Air Arabia's shares drop after revealing $336m exposure to Abraaj

Abraaj at one point owned 17 percent of Air Arabia and the private equity firm's founder Arif Naqvi is still one of its board members
Air Arabia's shares drop after revealing $336m exposure to Abraaj
Air Arabia’s exposure won’t have a “significant impact” on daily operations or its liquidity status, the Sharjah-based company said Wednesday.
By Bloomberg
Thu 21 Jun 2018 04:35 PM

Air Arabia fell in Dubai after the airline disclosed exposure of $336 million to funds managed by Abraaj Group, the private equity firm that’s being restructured.

The shares declined 3.9 percent, taking its loss this week to 12 percent. Dubai’s benchmark stock index rose 0.2 percent.

"This is way bigger an exposure than anyone expected," said Tariq Qaqish, managing director of the asset-management division at Mena Corp. Financial Services in Dubai.

"What is shocking is that the company invested almost 10 percent of its total assets and all their investment book with one company."

Air Arabia has $336m exposure to Abraaj

Air Arabia has emphasised that there is no impact on the airline's operations and that business is operating as usual

Abraaj, once one of the developing world’s most influential investors, last week filed for a court-supervised restructuring as it fights allegations of misused funds.

The firm said Thursday that US asset manager Colony Capital agreed to acquire its Latin America, sub-Saharan Africa, North Africa and Turkey funds management business, as well as Abraaj’s limited partnership interests in the underlying funds.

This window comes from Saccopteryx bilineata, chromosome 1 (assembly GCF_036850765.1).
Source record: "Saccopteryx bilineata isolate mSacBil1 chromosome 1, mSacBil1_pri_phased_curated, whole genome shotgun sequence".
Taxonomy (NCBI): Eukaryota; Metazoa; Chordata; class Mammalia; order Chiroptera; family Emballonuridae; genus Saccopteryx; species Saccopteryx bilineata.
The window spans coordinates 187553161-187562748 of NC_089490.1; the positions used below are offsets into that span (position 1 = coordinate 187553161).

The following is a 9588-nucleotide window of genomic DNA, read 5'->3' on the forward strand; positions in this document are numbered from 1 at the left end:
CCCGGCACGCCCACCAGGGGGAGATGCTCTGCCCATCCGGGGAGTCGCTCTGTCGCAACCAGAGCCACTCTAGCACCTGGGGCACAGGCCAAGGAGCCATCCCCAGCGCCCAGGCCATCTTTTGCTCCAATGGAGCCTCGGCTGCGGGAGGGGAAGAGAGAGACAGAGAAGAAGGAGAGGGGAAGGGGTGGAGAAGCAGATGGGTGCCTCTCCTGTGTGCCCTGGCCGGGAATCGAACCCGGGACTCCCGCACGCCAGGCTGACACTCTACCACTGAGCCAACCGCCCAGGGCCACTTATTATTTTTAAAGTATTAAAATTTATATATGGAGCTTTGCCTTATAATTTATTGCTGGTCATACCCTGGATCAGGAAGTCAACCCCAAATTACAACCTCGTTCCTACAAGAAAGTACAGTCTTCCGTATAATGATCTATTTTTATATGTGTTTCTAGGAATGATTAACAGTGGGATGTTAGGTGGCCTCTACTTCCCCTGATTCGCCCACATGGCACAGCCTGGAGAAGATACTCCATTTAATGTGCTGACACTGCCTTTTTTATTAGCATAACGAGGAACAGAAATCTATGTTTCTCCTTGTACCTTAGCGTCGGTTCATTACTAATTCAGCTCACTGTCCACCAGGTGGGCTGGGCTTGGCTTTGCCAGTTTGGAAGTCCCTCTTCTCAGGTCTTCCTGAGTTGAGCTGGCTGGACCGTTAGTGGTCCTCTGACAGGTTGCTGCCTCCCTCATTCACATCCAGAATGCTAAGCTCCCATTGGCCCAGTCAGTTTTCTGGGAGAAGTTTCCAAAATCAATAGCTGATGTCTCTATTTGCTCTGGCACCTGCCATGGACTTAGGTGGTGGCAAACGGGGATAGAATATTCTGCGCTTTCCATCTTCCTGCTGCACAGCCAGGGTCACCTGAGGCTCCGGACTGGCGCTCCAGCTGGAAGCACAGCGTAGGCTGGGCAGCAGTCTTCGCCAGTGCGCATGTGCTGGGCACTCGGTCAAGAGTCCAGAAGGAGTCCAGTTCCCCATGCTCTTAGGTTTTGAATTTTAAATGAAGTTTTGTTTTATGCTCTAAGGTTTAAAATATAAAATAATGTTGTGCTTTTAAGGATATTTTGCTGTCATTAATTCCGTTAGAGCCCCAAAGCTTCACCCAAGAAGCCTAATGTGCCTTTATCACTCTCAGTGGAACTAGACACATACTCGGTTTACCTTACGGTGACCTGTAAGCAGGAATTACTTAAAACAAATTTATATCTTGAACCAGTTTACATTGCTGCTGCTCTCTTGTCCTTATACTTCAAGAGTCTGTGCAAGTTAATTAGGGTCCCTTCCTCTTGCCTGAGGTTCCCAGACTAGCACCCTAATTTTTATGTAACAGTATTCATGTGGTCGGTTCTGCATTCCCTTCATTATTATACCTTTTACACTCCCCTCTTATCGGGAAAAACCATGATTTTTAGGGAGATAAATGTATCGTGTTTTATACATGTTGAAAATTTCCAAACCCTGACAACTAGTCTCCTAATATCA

Air Arabia’s exposure won’t have a “significant impact” on daily operations or its liquidity status, the Sharjah-based company said Wednesday.

The carrier said it has a team of experts working with stakeholders and creditors to protect its investment and business interests.

Corporate governance

"This poses a serious corporate governance and strategic risk for the company," said Joice Mathew, the head of equity research at United Securities in Muscat.

"I am surprised that the company had more than 70 percent of its 1.5 billion-dirham investment portfolio exposed to a single fund and this was never flagged by the auditors or questioned by the shareholders."

The airline, which has a market value of about $1.3 billion, tried to reassure investors on Wednesday without disclosing the extent of its investments.

Abraaj at one point owned 17 percent of the carrier and the private equity firm’s founder Arif Naqvi is still one of its board members.

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